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dc.contributor.authorMba, Camille
dc.contributor.authorKoulman, Albert
dc.contributor.authorForouhi, Nita
dc.contributor.authorImamura, F
dc.contributor.authorAssah, F
dc.contributor.authorMbanya, JC
dc.contributor.authorWareham, Nicholas
dc.date.accessioned2022-01-10T12:45:48Z
dc.date.available2022-01-10T12:45:48Z
dc.date.issued2021-12-30
dc.identifier.issn2072-6643
dc.identifier.urihttps://www.repository.cam.ac.uk/handle/1810/332489
dc.description.abstractA low intake of fruit and vegetables and a high intake of meat are associated with higher cardiometabolic disease risk; however much prior research has relied on subjective methods for dietary assessment and focused on Western populations. We aimed to investigate the association of blood folate as an objective marker of fruit and vegetable intake and holotranscobalamin (holoTC) as a marker of animal-sourced food intake with cardiometabolic risk factors. We con-ducted a population-based cross-sectional study on 578 adults (mean ± SD age = 38.2 ± 8.6 years; 64% women). The primary outcome was a continuous metabolic syndrome score. The median serum folate was 12.9 (IQR: 8.6–20.5) nmol/L and the mean holoTC was 75 (SD: 34.3) pmol/L. Rural residents demonstrated higher serum folate concentrations (15.9 (9.8–25.9) nmol/L) than urban residents (11.3 (7.9–15.8) nmol/L), but lower holoTC concentrations (rural: 69.8 (32.9) pmol/L; urban: 79.8 (34.9)) pmol/L, p < 0.001 for both comparisons. There was an inverse association between serum folate and metabolic syndrome score by −0.20 in the z-score (95% CI, −0.38 to −0.02) per 10.8 (1 SD) of folate) in a model adjusted for socio-demographic factors, smoking status, alcohol intake, BMI, and physical activity. HoloTC was positively associated with the metabolic syndrome score in unadjusted analysis (0.33 (95% CI, 0.10 to 0.56)) but became non-significant (0.17 (−0.05 to 0.39)) after adjusting for socio-demographic and behavioural characteristics. In conclusion, serum folate and holoTC were associated with the metabolic syndrome score in opposite directions. The positive association between serum holoTC and the metabolic syndrome score was partly dependent on sociodemographic characteristics. These findings suggest that, based on these biomarkers reflecting dietary intakes, public health approaches promoting a higher intake of fruit and vegetables may lower cardiometabolic risk factors in this population.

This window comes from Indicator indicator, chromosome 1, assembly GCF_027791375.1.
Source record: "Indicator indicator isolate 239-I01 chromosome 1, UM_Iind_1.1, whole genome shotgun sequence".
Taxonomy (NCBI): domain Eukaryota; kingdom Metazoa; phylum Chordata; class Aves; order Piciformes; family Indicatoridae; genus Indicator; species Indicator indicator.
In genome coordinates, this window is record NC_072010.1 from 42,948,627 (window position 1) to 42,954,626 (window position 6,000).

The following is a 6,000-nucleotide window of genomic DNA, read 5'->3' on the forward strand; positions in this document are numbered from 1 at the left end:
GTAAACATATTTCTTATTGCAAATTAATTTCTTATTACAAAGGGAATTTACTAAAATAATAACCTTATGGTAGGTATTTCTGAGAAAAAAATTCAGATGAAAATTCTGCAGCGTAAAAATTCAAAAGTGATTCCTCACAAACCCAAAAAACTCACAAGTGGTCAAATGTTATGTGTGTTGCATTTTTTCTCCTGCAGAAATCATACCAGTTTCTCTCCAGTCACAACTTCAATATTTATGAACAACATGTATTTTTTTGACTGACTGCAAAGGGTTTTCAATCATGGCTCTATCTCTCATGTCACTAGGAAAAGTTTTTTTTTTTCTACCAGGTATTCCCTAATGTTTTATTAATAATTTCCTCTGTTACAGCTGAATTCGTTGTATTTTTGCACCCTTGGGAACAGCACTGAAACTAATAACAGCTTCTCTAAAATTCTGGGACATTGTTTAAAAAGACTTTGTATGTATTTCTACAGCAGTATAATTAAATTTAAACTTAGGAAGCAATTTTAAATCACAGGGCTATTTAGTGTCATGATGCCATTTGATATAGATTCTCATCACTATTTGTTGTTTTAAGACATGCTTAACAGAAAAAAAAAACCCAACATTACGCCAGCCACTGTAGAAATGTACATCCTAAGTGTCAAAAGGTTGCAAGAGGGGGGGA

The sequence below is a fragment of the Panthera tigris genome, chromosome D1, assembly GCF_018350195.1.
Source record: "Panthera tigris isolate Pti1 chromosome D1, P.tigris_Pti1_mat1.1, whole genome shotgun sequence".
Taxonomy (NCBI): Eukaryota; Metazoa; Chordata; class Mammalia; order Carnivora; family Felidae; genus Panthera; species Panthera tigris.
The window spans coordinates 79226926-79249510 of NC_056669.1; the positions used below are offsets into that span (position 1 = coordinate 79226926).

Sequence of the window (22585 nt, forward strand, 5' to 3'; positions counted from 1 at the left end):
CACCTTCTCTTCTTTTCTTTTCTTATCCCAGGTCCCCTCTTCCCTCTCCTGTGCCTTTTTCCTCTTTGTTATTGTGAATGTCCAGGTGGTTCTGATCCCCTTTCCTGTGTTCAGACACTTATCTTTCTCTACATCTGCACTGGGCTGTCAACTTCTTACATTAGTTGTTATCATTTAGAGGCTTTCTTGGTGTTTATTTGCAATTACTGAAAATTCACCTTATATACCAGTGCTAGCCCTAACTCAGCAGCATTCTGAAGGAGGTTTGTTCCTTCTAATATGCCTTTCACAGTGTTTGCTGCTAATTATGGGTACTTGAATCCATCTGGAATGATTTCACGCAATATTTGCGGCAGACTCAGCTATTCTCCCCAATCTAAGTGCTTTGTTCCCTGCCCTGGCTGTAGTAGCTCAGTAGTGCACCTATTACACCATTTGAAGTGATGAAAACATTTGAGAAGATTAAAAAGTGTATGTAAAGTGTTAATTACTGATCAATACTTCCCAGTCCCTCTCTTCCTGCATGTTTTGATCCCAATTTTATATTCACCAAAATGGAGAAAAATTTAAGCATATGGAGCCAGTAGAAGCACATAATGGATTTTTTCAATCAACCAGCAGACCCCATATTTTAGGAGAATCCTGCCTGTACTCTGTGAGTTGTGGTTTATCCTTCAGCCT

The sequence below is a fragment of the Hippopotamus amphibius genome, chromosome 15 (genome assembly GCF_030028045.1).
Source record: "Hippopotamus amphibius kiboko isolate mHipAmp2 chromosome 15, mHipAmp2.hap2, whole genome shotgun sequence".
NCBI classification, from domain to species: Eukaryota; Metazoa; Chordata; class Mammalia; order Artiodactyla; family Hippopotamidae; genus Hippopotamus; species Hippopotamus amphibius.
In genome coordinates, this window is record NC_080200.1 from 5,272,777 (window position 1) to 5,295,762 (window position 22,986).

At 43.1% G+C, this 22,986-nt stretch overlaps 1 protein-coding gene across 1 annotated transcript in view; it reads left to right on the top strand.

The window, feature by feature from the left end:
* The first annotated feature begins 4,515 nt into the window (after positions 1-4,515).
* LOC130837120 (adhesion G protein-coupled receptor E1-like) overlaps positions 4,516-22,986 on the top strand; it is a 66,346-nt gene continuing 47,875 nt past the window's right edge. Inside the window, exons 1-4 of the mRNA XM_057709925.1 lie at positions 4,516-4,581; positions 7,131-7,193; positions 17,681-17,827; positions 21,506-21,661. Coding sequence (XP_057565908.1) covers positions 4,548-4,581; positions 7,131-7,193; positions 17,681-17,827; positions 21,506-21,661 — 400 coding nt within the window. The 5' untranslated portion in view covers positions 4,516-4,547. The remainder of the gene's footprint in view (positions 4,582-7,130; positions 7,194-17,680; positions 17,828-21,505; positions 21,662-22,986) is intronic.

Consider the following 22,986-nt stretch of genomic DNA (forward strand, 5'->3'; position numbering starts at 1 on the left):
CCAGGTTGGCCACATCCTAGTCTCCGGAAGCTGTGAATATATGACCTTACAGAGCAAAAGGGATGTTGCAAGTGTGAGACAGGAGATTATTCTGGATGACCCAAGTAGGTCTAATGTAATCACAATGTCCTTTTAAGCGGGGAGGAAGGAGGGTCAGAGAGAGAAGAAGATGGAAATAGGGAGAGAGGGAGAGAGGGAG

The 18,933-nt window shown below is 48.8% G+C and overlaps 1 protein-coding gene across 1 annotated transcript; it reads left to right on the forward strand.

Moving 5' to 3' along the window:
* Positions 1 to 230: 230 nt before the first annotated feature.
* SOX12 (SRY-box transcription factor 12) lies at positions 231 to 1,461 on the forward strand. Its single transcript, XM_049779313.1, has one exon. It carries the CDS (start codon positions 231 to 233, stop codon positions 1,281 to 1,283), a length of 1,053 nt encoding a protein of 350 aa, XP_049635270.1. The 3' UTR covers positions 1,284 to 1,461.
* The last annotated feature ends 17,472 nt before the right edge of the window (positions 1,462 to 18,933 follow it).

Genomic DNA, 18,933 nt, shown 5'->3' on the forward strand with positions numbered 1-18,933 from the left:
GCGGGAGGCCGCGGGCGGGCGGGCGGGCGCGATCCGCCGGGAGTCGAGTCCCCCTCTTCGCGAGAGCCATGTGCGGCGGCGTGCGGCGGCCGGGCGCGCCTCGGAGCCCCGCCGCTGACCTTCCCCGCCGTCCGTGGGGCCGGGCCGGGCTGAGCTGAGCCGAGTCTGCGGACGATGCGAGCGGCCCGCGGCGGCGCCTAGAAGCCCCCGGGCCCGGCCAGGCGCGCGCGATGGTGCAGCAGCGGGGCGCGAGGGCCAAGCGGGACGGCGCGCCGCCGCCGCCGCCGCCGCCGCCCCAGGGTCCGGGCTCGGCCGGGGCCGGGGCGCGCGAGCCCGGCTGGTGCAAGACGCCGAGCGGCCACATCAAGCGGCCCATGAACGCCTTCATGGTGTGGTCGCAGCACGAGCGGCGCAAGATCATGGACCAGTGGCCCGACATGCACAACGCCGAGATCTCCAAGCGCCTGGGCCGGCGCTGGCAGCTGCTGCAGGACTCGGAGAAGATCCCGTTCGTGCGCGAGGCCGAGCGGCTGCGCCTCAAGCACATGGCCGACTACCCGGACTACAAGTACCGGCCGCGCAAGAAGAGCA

dc.languageen
dc.publisherMDPI AG
dc.subjectserum folate
dc.subjectholotranscobalamin
dc.subjectcardiometabolic risk factors
dc.titleAssociations of serum folate and holotranscobalamin with cardiometabolic risk factors in rural and urban cameroon
dc.typeArticle
dc.date.updated2022-01-10T12:45:47Z
prism.issueIdentifier1
prism.publicationNameNutrients
prism.volume14
dc.identifier.doi10.17863/CAM.79939
dcterms.dateAccepted2021-12-27
rioxxterms.versionofrecord10.3390/nu14010178
rioxxterms.versionVoR
rioxxterms.licenseref.urihttps://creativecommons.org/licenses/by/4.0/
dc.contributor.orcidKoulman, Albert [0000-0001-9998-051X]
dc.contributor.orcidForouhi, Nita [0000-0002-5041-248X]
dc.contributor.orcidWareham, Nicholas [0000-0003-1422-2993]
dc.identifier.eissn2072-6643
pubs.funder-project-idMRC (MC_UU_00006/1)
pubs.funder-project-idMRC (MC_UU_00006/3)
pubs.funder-project-idCambridge University Hospitals NHS Foundation Trust (CUH) (146281)
pubs.funder-project-idDepartment of Health (via National Institute for Health Research (NIHR)) (NIHR202397)
cam.issuedOnline2021-12-30


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